Credibility is the foundation of leadership

Modeling the Way
Employees operate under growing
conditions of uncertainty and stress
…as such it is critical that leaders step in to
‘model the way’
Values are a critical aspect of leaders’
ability to model the way
As a first step, leaders need to determine
what is important to them and what their
own values are…the path that they wish to
A critical aspect of this is discovering
what they care about, finding their
Knowing your “inner territory,” what you
value, makes you a stronger leader
because it allows you to act with integrity
as your values guide your actions
When a leader’s actions are guided by
values s/he is able to achieve
authenticity as a leader
When leaders have clarity on their
personal values they experience and
demonstrate a greater sense of
commitment to value-aligned action
and those with whom they work
An equally important step is to create a
sense of shared values among employees
Values need to be forged, not
Effective leaders do not impose their
values on employees, they find a way
to integrate their personal values with
those of their employees to forge a
common value system
Leaders need to model the shared
Leaders illustrate what the values
‘look like’ in the organizational
Leaders model values by:
 How they spend their time
 The language they use
 The types of questions they ask
 The types of feedback they seek
Leaders teach values by:
 Confronting critical incidents
Telling stories that exemplify values
Visibly demonstrating valueconsistent behavior
Storytelling is one of the most effective
tools at a leaders disposal…
Storytelling is one of the most effective
tools at a leaders disposal…
 Stories are easy to remember
 People relate to stories
 Stories demonstrate values in a way that is
 People learn more effectively through stories
What questions should you be asking if you want people to
focus on
• Continuous
• Quality
• Innovation
• Integrity
• Teamwork
• Collaboration
• Personal Responsibility
• Customer /Client
• Trust
• Growth
• Communication
Authentic Leadership
Authentic Leadership Description
• Authentic Leadership – focuses on whether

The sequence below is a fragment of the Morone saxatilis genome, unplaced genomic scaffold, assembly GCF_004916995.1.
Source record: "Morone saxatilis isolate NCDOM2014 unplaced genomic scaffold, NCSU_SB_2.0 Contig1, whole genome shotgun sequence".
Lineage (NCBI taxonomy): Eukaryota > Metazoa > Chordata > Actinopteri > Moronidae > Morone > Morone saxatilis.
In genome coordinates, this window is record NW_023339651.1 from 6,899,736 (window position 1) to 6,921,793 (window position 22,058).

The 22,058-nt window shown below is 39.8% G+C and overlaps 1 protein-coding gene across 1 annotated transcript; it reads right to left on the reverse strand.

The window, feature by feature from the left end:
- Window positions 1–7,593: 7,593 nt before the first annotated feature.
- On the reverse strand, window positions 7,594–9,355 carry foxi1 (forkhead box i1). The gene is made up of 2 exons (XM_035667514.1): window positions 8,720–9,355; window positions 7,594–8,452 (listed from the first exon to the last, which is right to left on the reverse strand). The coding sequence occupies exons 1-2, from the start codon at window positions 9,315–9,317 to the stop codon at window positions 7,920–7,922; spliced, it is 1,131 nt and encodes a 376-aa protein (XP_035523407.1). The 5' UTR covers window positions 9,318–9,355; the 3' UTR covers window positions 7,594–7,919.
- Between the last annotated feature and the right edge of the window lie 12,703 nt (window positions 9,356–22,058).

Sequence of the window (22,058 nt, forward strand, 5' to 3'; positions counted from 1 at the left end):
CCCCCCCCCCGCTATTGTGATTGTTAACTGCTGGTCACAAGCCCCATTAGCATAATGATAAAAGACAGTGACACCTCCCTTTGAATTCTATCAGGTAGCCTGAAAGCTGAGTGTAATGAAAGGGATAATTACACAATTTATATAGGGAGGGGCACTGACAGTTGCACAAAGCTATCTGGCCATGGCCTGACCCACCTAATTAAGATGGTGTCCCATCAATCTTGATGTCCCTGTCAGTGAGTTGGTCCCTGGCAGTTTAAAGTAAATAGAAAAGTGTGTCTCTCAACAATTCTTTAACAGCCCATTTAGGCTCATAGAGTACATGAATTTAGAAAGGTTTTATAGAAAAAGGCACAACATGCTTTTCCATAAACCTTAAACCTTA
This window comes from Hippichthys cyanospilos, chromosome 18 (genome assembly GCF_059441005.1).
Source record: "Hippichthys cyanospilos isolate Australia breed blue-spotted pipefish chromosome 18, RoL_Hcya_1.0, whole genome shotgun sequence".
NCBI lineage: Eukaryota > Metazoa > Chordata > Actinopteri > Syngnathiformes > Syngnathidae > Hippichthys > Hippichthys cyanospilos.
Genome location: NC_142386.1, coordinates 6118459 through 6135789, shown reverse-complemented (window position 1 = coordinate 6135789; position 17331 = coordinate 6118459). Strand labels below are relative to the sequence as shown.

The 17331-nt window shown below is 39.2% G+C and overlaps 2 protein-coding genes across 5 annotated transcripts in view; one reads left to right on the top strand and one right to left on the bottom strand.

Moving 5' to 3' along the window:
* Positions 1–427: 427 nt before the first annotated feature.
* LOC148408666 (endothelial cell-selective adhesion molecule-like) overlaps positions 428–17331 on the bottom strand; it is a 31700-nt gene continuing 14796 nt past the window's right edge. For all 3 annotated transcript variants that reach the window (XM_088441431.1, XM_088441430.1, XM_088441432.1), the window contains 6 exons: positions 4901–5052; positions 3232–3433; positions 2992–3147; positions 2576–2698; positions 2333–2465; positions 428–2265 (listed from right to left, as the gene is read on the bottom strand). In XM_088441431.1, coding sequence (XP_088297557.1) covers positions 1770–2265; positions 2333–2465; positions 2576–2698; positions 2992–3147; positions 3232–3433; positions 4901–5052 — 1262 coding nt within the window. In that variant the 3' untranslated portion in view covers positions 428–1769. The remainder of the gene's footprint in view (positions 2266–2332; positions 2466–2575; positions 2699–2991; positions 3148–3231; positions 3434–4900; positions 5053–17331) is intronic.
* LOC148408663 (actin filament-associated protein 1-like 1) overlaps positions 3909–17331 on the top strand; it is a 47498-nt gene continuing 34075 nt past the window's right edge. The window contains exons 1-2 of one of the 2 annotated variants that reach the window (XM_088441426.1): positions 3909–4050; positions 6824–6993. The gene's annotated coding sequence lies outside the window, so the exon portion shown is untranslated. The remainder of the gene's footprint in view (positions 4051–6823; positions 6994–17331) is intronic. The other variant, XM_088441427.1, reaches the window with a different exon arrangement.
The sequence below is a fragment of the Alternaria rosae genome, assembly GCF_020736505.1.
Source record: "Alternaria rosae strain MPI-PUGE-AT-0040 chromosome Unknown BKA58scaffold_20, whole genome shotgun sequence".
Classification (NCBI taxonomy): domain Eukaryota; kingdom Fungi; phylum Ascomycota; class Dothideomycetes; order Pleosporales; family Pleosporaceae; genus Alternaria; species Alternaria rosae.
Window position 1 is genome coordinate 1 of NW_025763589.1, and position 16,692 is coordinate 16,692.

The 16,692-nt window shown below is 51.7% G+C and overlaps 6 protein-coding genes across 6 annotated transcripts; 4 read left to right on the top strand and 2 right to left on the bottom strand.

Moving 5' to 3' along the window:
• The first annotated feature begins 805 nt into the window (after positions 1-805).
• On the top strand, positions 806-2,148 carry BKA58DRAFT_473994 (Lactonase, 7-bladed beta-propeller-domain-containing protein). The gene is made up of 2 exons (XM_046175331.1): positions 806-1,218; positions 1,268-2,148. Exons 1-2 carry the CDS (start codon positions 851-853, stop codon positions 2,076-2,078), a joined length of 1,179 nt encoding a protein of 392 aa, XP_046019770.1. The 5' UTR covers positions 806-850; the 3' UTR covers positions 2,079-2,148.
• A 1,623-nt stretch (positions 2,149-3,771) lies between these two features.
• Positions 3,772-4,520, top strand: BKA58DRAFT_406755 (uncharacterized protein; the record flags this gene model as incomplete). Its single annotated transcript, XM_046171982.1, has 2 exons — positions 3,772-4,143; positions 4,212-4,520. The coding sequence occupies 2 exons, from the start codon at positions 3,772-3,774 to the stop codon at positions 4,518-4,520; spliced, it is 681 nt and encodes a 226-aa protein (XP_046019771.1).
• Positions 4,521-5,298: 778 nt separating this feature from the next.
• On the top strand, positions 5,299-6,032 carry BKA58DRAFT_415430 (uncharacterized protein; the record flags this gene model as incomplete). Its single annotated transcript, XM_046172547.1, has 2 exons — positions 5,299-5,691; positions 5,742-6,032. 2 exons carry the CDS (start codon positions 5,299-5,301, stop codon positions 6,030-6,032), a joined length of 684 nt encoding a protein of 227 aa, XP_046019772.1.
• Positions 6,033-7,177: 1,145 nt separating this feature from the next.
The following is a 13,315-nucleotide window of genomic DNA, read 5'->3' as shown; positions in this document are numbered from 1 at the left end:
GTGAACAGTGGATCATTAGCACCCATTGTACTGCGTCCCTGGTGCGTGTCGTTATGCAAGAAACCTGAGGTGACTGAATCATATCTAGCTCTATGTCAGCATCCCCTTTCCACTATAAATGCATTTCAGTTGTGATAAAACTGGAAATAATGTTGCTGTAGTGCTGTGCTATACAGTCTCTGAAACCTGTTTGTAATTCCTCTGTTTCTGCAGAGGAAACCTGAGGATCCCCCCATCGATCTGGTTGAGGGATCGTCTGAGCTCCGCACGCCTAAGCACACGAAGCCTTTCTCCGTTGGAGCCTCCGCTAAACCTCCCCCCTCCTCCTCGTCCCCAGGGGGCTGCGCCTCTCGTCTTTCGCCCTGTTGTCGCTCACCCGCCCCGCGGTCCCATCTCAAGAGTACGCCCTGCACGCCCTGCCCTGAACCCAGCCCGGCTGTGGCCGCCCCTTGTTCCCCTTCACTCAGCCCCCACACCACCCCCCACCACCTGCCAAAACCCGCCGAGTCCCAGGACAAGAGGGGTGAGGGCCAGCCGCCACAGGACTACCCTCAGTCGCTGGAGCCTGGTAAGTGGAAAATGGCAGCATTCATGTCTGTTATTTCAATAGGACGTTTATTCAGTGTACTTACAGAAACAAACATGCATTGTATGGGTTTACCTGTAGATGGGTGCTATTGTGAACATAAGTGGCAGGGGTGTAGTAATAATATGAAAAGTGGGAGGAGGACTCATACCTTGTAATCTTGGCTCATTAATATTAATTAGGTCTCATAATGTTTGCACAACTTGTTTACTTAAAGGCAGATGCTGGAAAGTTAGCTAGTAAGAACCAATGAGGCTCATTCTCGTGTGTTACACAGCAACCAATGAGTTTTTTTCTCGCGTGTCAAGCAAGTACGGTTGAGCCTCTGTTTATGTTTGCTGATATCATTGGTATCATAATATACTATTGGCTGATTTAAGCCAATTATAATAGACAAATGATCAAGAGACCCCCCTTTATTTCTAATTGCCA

leadership is genuine
• Interest in Authentic Leadership
– Increasing in recent times due to social upheavals
– People longing for trustworthy leaders
– Identified earlier in transformational leadership
research but not studied separately
– Needed evidence-based research of construct
Definition of Authentic Leadership
“A pattern that draws upon and promotes both
positive psychological capacities and a
positive ethical climate, to foster greater selfawareness, an internalized moral perspective,
balanced processing of information, and
relational transparency on the part of leaders
working with followers, fostering positive
Walumbwa, Avolio, Gardner, Wernsing & Peterson, 2008
Basic Model of Authentic Leadership
– Self-awareness
• Reflecting on one’s core values, identity, emotions, motives
• Being aware of and trusting your own feelings
– Internalized moral perspective
• Self-regulatory process using internal moral standards to guide behavior
– Balanced processing
• Ability to analyze informational objectively and explore other people’s
opinions before making a decision
- Relational transparency
• Being open and honest in presenting one’s true self to others
Practical Approaches to Authentic Leadership
• Bill George (2003, 2007)
– Leader characteristic model
– Leaders have genuine desire to serve others
– Five characteristics of Authentic Leaders
• Understand their purpose
• Strong values
• Trusting relationships
• Self-discipline
• Act from the heart (mission)
Practical Approaches to Authentic Leadership
• Robert Terry (1993)
– Action-centered model
– Leaders should strive to do what is right
– Two core leadership questions:
• What is really, really going on?
• What are we going to do about it?
– Developed Authentic Action Wheel to help leaders
frame problems
• Locate the problem on the diagnostic wheel
• Strategically select an appropriate response to the problem
• Fulfills society’s expressed need for trustworthy
leadership. Fills a void in an uncertain world.
• Provides broad guidelines for those who want to
become authentic leaders. Both practical and
theoretical approaches provide a map.
• Like transformational and servant leadership, AL has an
explicit moral dimension.
• Unlike traits that only some people exhibit, everyone
can learn to be more authentic.
• Can be measured using an established instrument
• The theory is still in the formative stages, so some concepts
in the practical approaches are not fully developed or
• The moral component of AL is not fully explained. It’s unclear
how higher values such as justice inform authentic
• The rationale for including positive psychological capacities as
a part of AL has not been clearly explained by researchers.
• The link between authentic leadership and positive
organizational outcomes is unclear. It is also not clear
whether AL is sufficient to achieve organizational goals.
• People have the capacity to become authentic
leaders. It is a lifelong learning process.
• Human Resource departments may be able to foster
authentic leadership behaviors in employees who
move into leadership positions.
• Leaders are always trying to do the “right” thing, to
be honest with themselves and others, and to work
for the common good.
• Leaders are shaped by critical life events that lead to
growth and greater authenticity.
Reflection Question
• What similarities do you see between Kouzes’ and
Posner’s Exemplary Leadership Model and Authentic
• What differences do you see between these two
• If you had to choose one as the basis for your
leadership development, which would you choose?
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